An East Portland oasis

Changes blooming at Leach Botanical Garden

Many Portlanders are familiar with the story of Pittock Mansion in the West Hills, and how it was saved from destruction in the 1960s to become a publicly owned treasure open to visitors. Not so familiar is the story of a smaller but still beautiful house left to the city of Portland in the 1970s by John and Lilla Leach, a couple notable for their professional and civic accomplishments.

The Leach manor house and its surrounding botanical garden and grounds are located on the bank of Johnson Creek in East Portland. With a garden expansion and redesign in the works, what has become Leach Botanical Garden has reached an exciting point in its history. 

The four-acre property was originally called Sleepy Hollow, and is indeed set apart from its bustling urban surroundings. Entering through the gate into the wooded and blooming landscape evokes a sense of peace and wonder. Unique among the city’s public places is the 2,000+ species botanical collection, gathered on expeditions in which Lilla, the botanist, searched for new examples of flora while John, a successful pharmacist, was muleskinner and camp master.

Those adventures in the '20s and '30s took the Leaches through the mountain ranges of the Pacific Northwest, and led to discovery of five plants not previously known to science. Most notable is Kalmiopsis leachiana, found in the Siskiyous, which bears Lilla’s surname. It has the distinction of being the only plant for which a national wilderness area is named.

Thirty-plus years after the garden opened as a public attraction operated largely by volunteers, Portland Parks & Recreation and Leach Garden Friends teamed up with the Portland Development Commission to build new facilities to better serve surrounding residents and visitors. The goal was for more people to encounter the story of Lilla and John, their adventures, and the plants that still speak to their interests and their husbandry of this place.

But this story almost didn’t happen. The Leach will left the estate to the city as a "public botanical garden and museum," and included a caveat that the property would revert to ownership by the Leach YMCA in 10 years if that didn't happen. As the clock ticked toward the 10-year mark, and the property was being used as a rental, neighbors and others who had known the Leaches urged Commissioner Charles Jordan to come out and see the property before it was signed away.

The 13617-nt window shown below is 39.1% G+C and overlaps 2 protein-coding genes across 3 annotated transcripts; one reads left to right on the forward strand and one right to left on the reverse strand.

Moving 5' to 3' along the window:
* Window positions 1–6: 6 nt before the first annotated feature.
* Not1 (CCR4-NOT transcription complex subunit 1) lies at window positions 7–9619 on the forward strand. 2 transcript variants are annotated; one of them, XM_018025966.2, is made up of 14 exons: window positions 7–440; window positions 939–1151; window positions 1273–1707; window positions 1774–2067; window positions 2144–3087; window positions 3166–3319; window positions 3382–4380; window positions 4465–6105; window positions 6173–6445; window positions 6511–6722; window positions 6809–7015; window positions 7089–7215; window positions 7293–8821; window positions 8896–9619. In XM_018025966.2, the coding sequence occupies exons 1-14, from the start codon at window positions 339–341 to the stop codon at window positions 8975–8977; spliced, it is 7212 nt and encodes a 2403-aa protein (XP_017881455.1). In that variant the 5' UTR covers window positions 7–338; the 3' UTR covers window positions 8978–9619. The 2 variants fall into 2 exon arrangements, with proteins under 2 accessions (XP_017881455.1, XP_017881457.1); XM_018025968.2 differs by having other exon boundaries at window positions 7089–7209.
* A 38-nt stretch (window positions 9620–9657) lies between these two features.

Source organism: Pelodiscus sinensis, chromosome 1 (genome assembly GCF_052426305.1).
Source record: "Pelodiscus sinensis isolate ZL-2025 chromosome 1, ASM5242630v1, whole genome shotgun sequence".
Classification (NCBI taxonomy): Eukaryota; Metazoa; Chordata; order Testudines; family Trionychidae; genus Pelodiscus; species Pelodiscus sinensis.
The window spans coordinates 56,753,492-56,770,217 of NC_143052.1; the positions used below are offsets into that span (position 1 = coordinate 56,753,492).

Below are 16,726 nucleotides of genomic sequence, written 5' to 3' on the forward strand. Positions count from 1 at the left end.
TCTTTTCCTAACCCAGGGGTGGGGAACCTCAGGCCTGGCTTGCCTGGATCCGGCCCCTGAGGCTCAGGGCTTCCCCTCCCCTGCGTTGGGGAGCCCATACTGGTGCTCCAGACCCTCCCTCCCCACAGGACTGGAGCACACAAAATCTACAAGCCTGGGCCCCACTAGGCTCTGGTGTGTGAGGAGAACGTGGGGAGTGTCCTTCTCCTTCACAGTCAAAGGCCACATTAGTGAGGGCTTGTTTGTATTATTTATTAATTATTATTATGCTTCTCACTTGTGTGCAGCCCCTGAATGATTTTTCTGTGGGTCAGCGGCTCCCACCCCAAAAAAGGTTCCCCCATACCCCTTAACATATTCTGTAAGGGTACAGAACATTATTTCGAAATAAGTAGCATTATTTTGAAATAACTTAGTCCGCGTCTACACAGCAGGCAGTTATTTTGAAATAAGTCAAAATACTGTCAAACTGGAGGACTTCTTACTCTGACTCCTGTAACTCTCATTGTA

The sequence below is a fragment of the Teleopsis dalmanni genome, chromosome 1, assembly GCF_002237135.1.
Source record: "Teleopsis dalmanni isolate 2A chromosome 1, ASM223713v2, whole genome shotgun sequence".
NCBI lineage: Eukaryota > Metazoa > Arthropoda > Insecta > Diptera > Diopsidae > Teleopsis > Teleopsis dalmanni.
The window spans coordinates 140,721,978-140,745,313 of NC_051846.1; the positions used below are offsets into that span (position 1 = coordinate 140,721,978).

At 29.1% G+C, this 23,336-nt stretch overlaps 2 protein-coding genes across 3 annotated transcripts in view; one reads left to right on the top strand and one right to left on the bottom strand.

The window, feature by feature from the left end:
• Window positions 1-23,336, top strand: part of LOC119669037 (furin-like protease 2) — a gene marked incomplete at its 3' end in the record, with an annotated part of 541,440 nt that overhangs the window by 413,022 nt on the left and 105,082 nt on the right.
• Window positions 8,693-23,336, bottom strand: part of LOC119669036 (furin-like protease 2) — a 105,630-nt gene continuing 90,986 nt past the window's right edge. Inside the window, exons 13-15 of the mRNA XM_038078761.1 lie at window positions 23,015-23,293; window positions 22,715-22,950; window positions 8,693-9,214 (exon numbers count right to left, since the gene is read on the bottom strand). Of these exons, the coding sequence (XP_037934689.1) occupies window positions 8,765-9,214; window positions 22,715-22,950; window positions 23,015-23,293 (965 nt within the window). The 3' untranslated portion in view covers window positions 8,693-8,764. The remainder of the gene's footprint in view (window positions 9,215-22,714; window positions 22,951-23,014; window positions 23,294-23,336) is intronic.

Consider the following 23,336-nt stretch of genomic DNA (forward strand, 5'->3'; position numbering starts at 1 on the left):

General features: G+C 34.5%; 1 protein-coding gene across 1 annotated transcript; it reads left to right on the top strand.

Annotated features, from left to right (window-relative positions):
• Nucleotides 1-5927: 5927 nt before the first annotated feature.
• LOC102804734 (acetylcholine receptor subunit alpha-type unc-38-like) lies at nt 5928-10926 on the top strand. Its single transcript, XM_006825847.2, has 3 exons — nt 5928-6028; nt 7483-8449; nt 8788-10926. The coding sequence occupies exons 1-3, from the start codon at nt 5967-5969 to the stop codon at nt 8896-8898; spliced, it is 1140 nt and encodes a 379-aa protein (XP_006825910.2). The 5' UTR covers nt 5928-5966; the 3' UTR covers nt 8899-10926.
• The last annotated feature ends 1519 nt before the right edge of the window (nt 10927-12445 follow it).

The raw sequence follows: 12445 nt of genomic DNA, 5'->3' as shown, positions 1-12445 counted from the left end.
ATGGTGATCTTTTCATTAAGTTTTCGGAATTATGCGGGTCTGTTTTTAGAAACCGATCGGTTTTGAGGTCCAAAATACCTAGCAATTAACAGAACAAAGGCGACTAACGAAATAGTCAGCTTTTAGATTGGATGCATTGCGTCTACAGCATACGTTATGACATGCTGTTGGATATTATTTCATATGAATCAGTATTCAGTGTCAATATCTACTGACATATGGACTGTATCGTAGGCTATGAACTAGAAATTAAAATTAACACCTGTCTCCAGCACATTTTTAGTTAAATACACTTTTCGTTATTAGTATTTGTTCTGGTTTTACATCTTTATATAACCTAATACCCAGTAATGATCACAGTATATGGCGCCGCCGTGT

Jordan made the trip, and was enchanted by the unique beauty of the hidden place. With a promise from garden advocates that they would form a friends group to help manage it, he began plans to open it to the public. Acquisition of adjacent properties and development of facilities to allow true public use were high priorities. The grand opening took place in 1983 with much celebration. 

In keeping with those early aspirations, land has been acquired so that today’s garden is nearly 17 acres. The last master plan was approved by the city in 2010. Its vision includes new planting beds to showcase collection plants needing varied growing conditions. Parking, handicap-accessible pathways and restrooms were all deemed essential to visitors. The garden’s busy calendar of classes, day camps, lectures and meetings needed better facilities in order to meet growing community need, and also to protect the historic properties from simply wearing out.

Last winter, a team led by Land Morphology and Olson-Kundig Architects was selected to design a new Upper Garden. Their mandate was to honor the Leach legacy and story while making the garden one of Portland’s signature experiences. 

Over several months, the team identified transects on the landscape as the organizing principle for the new layout. The framework identifies visitor flows through conceptual gardens, stormwater runnels flowing to a Siskiyou fen, a procession of light buildings across the landscape giving views into the newly planted areas, and a central path leading to a tree walk. The tree walk wends its way three stories above the ground, offering new and unexpected views of the Leach estate and the seasonal treescape.  

Because places change over three decades, the new plan also recognizes Leach as the only public cultural amenity of its kind east of 82nd Avenue, where one out of four Portlanders reside. It's an exquisite and unique gem in an area with very few developed beautiful spaces. Robust community engagement efforts with the diverse neighbors around the garden have been launched in Spanish, Russian and Vietnamese to inform the design process.  

Information about the design process, and opportunities to comment on components and to hear more, are available at Richard Hartlage, the team's garden-design expert and CEO 0f Land Morphology, will give two free lectures, on July 9 and Oct. 22. More philosophically, we’re asking the public to tell us what would make the best botanical garden; you can review the designs and comment here

Help us shape the next chapter in the story of Lilla and John Leach -- and come visit us at the garden!

David Porter, a Portland native, played in the West Hills woods as a boy and graduated from Portland State University in political science. He has served as executive director of Northwest Service Center, Pioneer Courthouse Square and the End of the Oregon Trail in Oregon City. He’s worked at Leach for almost five years. He also plays soccer, is a grandpa, paints, volunteers and lives in Gresham.